5. My whole life, I’ve been given really cheesy tall nicknames
Old people see me on the street and say stuff like, “Hey Stretch, how’s the weather up there?” and what am I supposed to do, get pissed off? No, I just have to smile and act polite and maybe even throw in a fake laugh or two. But it’s not funny. Stop calling me Stretch. If anything, wouldn’t it be a little cleverer if you called me something ironic, like Shorty, or Shrimp? “Hey Shrimpy,” OK, I just said that in my head, and it wasn’t funnier. If anything, I’m even more annoyed now.
It was the worst when I was in high school. My early growth spurt meant that my body wouldn’t have a chance for another four years or so to add any additional weight onto my already lean frame. And so I’d have my parents’ friends attempt to make jokes at my expense, saying stuff like, “Whoa, what are you feeding him?” and then everyone would laugh and laugh. And apparently this name-calling is strictly a one-way street, because one time one of my dad’s friends said something to me like, “Hey Stilts,” and I responded, “What’s up Fatso?” and everyone got really pissed off at me.
6. What happens if I ever lose my legs?
Maybe I’m overthinking things a little bit, but I always run through this scenario in my head where the country goes to war. It’s a really bad one, and the government drafts me along with all of the able-bodied citizenry into mandatory military conscription. I answer the call and march to the frontlines, and everything goes OK for the most part. But a few days before my tour is over, I accidentally step on a landmine and lose both of my legs above the knee.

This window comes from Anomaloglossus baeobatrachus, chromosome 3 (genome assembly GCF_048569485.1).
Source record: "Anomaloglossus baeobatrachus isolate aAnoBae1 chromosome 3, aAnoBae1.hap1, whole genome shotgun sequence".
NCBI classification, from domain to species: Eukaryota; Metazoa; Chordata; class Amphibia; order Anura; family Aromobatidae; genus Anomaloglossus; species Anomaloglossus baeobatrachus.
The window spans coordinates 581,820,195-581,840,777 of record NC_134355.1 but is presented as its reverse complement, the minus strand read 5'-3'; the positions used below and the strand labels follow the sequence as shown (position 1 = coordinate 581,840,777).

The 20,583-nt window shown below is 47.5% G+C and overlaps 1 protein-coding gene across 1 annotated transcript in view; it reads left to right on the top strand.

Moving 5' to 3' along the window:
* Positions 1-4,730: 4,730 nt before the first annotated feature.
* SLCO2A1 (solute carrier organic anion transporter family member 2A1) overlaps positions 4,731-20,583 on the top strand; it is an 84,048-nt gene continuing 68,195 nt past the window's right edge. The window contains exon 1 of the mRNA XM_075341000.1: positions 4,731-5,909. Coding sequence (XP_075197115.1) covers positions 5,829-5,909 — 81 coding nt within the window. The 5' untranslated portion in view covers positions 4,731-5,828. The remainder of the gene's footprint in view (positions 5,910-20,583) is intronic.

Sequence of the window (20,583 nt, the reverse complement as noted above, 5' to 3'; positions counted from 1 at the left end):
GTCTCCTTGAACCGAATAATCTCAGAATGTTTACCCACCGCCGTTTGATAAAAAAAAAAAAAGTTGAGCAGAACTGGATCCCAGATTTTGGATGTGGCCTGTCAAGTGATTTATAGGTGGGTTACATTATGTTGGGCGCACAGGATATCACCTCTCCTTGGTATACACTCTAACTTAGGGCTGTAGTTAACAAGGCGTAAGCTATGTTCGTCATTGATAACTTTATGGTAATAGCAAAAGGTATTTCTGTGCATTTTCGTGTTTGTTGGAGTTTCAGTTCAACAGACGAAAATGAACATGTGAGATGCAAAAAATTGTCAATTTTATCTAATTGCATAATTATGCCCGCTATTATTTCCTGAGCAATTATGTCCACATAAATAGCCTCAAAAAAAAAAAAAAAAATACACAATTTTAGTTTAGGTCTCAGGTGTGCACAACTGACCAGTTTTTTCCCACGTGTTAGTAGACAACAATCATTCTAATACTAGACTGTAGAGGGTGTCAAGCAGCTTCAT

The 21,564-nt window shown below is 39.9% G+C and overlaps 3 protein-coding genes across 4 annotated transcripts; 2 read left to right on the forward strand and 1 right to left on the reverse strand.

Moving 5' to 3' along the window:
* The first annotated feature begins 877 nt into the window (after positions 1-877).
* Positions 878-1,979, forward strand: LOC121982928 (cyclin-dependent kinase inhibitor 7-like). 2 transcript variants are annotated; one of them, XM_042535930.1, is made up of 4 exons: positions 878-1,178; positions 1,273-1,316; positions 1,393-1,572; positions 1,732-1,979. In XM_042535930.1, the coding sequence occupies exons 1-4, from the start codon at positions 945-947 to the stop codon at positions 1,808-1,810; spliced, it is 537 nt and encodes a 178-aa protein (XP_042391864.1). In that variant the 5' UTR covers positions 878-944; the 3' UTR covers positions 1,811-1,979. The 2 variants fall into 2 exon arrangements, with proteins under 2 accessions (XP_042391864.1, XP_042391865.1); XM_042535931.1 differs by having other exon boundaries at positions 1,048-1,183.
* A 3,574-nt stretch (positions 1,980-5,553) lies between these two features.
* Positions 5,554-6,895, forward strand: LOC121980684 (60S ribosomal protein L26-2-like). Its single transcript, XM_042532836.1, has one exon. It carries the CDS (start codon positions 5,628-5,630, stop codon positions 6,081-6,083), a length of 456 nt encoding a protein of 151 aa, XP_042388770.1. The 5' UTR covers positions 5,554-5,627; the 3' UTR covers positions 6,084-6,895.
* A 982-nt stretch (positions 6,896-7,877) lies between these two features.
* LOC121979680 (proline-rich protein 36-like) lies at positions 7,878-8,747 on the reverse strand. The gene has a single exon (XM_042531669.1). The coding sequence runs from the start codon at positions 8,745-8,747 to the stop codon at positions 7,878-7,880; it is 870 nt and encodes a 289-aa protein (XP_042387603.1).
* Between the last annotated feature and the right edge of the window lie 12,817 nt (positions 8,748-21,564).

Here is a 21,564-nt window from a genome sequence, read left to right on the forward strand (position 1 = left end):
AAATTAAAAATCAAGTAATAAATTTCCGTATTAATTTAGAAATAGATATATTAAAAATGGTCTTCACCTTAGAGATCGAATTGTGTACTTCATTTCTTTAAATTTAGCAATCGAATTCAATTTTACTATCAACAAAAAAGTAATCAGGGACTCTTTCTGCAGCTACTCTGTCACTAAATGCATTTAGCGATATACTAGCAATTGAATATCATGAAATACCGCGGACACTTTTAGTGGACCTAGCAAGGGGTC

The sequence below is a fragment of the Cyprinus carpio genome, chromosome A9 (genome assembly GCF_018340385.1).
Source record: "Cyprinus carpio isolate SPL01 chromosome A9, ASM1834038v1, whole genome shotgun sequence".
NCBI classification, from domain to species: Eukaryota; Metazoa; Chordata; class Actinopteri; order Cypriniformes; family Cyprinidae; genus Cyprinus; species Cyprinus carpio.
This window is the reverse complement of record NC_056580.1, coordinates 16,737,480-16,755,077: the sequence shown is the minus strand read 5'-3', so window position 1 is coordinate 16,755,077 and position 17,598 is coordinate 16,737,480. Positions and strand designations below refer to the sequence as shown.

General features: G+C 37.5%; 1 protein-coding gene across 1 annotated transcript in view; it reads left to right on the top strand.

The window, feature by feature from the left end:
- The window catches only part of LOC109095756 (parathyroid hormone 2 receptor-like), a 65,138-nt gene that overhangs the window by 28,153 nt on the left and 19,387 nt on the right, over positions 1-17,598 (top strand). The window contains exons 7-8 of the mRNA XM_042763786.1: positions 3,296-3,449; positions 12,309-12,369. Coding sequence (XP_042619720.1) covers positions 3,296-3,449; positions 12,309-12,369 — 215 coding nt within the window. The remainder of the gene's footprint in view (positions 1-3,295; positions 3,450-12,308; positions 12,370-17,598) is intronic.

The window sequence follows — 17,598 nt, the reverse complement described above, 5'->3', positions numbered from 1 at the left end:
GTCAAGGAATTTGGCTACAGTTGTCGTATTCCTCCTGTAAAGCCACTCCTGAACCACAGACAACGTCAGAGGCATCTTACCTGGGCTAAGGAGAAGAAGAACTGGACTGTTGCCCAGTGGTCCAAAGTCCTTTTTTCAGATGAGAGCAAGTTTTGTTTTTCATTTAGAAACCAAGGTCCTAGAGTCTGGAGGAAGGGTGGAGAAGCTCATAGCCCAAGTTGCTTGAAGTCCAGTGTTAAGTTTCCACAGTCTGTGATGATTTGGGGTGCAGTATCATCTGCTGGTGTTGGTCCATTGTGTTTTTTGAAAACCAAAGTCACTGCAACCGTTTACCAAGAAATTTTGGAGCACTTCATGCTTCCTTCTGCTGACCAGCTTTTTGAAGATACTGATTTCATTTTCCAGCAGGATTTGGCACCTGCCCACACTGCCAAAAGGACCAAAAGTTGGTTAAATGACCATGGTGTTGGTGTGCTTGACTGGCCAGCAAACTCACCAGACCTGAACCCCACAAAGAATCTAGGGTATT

But not to worry, the army fits me for two of the newest, most hi-tech prosthetic legs available. “In many ways, they’ll be far superior to your biological limbs,” the doctors will assure me. And while my new legs take some getting used to, eventually I’m able to reintegrate back into society as if I’d never been wounded at all. Except there’s one problem: my new legs aren’t tall person legs, they’re just regular sized legs, and so now I’m about four inches shorter. What should be a pretty easy rehabilitation back into civilian life turns into a complete inability to cope with the world from my new, shortened vantage point. I wind up spending days on line at the VA, arguing unsuccessfully with the doctors about the incorrect height, all while they scratch their heads and try to tell me that, “You’re not that short. You’ll get used to it. Come on, six feet is pretty tall.”
I doubt that’ll ever happen, but still, how often do I take my height for granted? What happens if I have a bunch of kids and they all wind up being taller than I am? How am I going to live not being the tallest one in my family? While it can occasionally be a pain, I wouldn’t trade my height for anything. Well, maybe for billions and billions of dollars. Then I could just pay a group of much shorter people to hang out with me all day and make me feel better about myself. But who would ever offer me that kind of a trade? And how would they go about scaling me down to a more regular size?